How PACE Technical Services Adopted The Managed Services Model

 PACE Technical Services CEO Shael Risman
PACE Technical Services CEO Shael Risman

Moving away from a break-fix model to a true managed services model can be a challenge, but according to PACE Technical Services CEO Shael Risman,  it's the key to building a world-class, highly successful business.

Risman revealed what he believes is the secret to making that transition successful during a breakout session at XChange 2014 in San Antonio, Texas. The key, he said, is a team of Complete Care Engineers (CCEs) that helps build a true managed services model around deeper customer engagement.

"That is the offering that distinguishes us from everything else," Risman said.

The formula is one trumpeted by TruMethods President Gary Pica, who calls it a MSP's "superpower."

The CCE's sole role is to engage with clients on-site and perform proactive work, best practice analysis and pass the information along to the Virtual Chief Information Officer, who will use that information to make recommendations on how to bring the client into compliance.

Toronto-based PACE started with just one Complete Care Engineer (CCE), but the move was successful and the company has since expanded to four full-time CCEs, plus a team leader.

"These are things that you never would have noticed when you walked into a client and suggested things off the top of your head," Risman said. "You're bringing these clients into compliance to the PACE way."

The CCE will visit a client around once a month, with more or fewer visits depending on the size of the client, Risman said. A visit starts with a fifteen minute meeting with the client's primary contact to get up to speed, hear pain points and let them know what PACE will be doing for the day. Then the Complete Care Engineer will spend most of the day doing proactive maintenance, such as checking backups, updating firmware, spot checking for anti-virus and more. At the end of the day, the CCE creates tickets for tasks they couldn't complete, problems they found along the way and debriefs the client with recommendations on next technology steps.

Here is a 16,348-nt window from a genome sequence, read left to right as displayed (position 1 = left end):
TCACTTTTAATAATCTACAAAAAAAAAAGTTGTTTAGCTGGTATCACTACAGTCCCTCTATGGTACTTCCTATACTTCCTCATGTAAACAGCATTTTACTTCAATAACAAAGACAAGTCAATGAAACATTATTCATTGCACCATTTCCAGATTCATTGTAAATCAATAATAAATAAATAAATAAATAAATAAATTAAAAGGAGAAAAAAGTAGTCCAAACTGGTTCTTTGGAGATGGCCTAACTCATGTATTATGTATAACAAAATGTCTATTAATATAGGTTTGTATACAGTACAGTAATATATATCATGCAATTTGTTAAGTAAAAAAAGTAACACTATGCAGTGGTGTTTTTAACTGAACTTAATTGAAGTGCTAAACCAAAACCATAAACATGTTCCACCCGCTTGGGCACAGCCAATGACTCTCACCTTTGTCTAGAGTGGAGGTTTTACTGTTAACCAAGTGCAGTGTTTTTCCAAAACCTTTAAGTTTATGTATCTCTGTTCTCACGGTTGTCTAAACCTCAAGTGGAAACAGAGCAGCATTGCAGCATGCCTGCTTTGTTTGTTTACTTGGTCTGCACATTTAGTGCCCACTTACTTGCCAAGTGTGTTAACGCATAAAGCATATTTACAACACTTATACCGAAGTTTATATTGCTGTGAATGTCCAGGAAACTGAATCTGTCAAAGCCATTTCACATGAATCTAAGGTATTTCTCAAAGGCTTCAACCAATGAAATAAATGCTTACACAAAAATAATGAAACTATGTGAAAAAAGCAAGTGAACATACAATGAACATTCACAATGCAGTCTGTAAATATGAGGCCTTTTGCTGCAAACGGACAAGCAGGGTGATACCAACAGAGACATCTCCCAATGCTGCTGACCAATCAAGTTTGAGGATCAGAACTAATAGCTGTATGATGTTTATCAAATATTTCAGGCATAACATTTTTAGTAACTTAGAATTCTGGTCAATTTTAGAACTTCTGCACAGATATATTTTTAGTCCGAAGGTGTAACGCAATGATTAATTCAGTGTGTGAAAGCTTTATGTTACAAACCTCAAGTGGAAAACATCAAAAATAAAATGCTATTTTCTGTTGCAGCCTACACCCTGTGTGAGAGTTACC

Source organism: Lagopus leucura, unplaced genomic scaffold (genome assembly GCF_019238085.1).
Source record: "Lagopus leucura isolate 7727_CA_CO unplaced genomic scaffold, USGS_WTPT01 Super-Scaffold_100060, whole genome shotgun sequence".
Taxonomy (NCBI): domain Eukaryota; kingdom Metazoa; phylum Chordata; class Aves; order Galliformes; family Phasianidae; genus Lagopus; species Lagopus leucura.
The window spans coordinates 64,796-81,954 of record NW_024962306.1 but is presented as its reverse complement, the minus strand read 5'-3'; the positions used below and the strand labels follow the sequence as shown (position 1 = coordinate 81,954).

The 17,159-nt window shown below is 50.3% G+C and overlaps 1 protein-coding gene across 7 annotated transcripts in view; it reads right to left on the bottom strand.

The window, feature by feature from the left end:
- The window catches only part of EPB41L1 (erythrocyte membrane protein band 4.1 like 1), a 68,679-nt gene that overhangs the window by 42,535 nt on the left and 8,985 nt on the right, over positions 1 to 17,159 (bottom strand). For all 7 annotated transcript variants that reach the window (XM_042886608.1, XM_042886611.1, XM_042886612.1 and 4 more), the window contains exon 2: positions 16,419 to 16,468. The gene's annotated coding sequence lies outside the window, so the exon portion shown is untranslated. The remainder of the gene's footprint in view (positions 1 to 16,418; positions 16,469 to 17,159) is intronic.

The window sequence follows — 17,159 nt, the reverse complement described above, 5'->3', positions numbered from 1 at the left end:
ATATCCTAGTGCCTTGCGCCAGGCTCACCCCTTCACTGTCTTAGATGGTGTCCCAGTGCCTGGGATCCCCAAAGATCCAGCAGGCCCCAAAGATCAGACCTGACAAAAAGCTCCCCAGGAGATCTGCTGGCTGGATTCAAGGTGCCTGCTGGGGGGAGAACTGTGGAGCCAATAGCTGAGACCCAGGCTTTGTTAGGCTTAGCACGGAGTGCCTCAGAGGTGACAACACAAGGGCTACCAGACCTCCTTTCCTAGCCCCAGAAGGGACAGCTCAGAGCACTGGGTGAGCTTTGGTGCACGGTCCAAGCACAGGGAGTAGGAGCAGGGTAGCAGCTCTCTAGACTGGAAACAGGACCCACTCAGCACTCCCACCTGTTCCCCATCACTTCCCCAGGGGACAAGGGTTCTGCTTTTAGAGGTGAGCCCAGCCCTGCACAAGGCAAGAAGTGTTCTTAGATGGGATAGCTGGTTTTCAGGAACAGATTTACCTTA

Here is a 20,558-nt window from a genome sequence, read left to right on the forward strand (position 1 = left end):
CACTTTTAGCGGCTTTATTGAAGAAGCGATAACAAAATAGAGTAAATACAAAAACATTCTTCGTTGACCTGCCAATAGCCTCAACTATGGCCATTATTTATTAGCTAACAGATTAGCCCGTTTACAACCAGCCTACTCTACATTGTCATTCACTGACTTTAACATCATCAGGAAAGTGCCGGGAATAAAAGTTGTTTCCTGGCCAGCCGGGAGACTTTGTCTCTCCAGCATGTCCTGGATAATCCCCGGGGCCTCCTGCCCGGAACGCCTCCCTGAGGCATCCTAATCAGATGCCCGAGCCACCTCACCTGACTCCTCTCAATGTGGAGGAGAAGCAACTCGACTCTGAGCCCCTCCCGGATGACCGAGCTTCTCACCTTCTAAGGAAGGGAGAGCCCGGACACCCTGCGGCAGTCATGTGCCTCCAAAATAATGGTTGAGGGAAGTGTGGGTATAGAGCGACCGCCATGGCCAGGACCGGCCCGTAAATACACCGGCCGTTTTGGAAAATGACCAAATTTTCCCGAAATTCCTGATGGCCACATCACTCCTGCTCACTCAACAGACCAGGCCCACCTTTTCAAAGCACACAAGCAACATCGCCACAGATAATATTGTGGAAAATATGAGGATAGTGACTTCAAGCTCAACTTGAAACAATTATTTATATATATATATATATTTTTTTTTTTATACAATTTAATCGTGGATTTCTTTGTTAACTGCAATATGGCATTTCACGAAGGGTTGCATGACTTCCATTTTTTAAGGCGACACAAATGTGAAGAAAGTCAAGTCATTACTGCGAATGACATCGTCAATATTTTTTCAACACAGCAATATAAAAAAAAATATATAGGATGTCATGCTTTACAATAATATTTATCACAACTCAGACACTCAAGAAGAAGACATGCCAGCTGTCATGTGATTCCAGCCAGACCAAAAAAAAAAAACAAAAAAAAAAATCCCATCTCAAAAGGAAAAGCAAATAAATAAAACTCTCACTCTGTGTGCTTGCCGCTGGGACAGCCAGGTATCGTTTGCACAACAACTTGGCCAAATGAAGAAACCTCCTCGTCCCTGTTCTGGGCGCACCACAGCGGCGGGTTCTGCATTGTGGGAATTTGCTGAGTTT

Risman said that spending a full day with clients was key. He said PACE tried half-day sessions, but didn't see close to the same results. For smaller clients, Risman said that full days might not be necessary as often, maybe just regular, quarterly visits. 

"It costs you a little more in staffing, but the improvement in customer satisfactions and feedback when we went to the full days was night and day," Risman said.

To develop the process used by the Complete Care Engineers, Risman turned to his team. He asked what they would have done differently if they could go back and act on problems they've seen. Risman said his engineers came up with a list of more than 400 questions to ask clients, and they address these questions on a rotating basis with each visit.

In addition to stronger client relationships, Risman said the profit benefits have been immense for the solution provider. While he had to say goodbye to some clients in the transition, Risman said he has been able to add new clients with stronger revenue, and willing to pay extra for the consultative approach. For example, he said he used to average around $68 per seat for managed services, and how he can charge an average of $160 per seat. What's more, Risman said he'll be able to increase prices as needed because clients see the value of his services.

While solution providers can certainly survive without their own version of a CCE, Risman said he thinks it's the key to becoming a top-notch MSP in today's market.

Without it, "You're not going to get the profit level that you need to be at to be a world-class MSP, which is our goal," he said.